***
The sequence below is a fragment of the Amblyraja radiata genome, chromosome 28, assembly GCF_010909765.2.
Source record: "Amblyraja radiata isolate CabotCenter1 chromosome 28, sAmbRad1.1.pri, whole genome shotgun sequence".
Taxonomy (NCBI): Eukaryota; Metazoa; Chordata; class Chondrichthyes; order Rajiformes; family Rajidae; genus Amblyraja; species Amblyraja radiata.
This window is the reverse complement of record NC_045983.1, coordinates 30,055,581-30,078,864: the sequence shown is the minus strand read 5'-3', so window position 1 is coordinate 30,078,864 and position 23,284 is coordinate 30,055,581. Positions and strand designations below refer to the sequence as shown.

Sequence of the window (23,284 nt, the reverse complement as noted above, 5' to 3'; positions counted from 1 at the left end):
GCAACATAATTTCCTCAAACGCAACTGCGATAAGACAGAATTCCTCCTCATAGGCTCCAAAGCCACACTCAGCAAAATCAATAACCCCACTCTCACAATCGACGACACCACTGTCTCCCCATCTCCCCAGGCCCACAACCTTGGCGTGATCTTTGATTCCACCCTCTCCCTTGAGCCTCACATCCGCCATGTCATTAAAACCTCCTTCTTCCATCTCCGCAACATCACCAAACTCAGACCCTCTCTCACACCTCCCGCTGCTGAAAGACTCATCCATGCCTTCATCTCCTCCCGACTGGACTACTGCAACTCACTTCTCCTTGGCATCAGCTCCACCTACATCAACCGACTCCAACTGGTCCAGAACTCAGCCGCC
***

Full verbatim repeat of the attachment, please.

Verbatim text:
The sequence below is a fragment of the Amblyraja radiata genome, chromosome 28, assembly GCF_010909765.2.
Source record: "Amblyraja radiata isolate CabotCenter1 chromosome 28, sAmbRad1.1.pri, whole genome shotgun sequence".
Taxonomy (NCBI): Eukaryota; Metazoa; Chordata; class Chondrichthyes; order Rajiformes; family Rajidae; genus Amblyraja; species Amblyraja radiata.
This window is the reverse complement of record NC_045983.1, coordinates 30,055,581-30,078,864: the sequence shown is the minus strand read 5'-3', so window position 1 is coordinate 30,078,864 and position 23,284 is coordinate 30,055,581. Positions and strand designations below refer to the sequence as shown.

Sequence of the window (23,284 nt, the reverse complement as noted above, 5' to 3'; positions counted from 1 at the left end):
GCAACATAATTTCCTCAAACGCAACTGCGATAAGACAGAATTCCTCCTCATAGGCTCCAAAGCCACACTCAGCAAAATCAATAACCCCACTCTCACAATCGACGACACCACTGTCTCCCCATCTCCCCAGGCCCACAACCTTGGCGTGATCTTTGATTCCACCCTCTCCCTTGAGCCTCACATCCGCCATGTCATTAAAACCTCCTTCTTCCATCTCCGCAACATCACCAAACTCAGACCCTCTCTCACACCTCCCGCTGCTGAAAGACTCATCCATGCCTTCATCTCCTCCCGACTGGACTACTGCAACTCACTTCTCCTTGGCATCAGCTCCACCTACATCAACCGACTCCAACTGGTCCAGAACTCAGCCGCC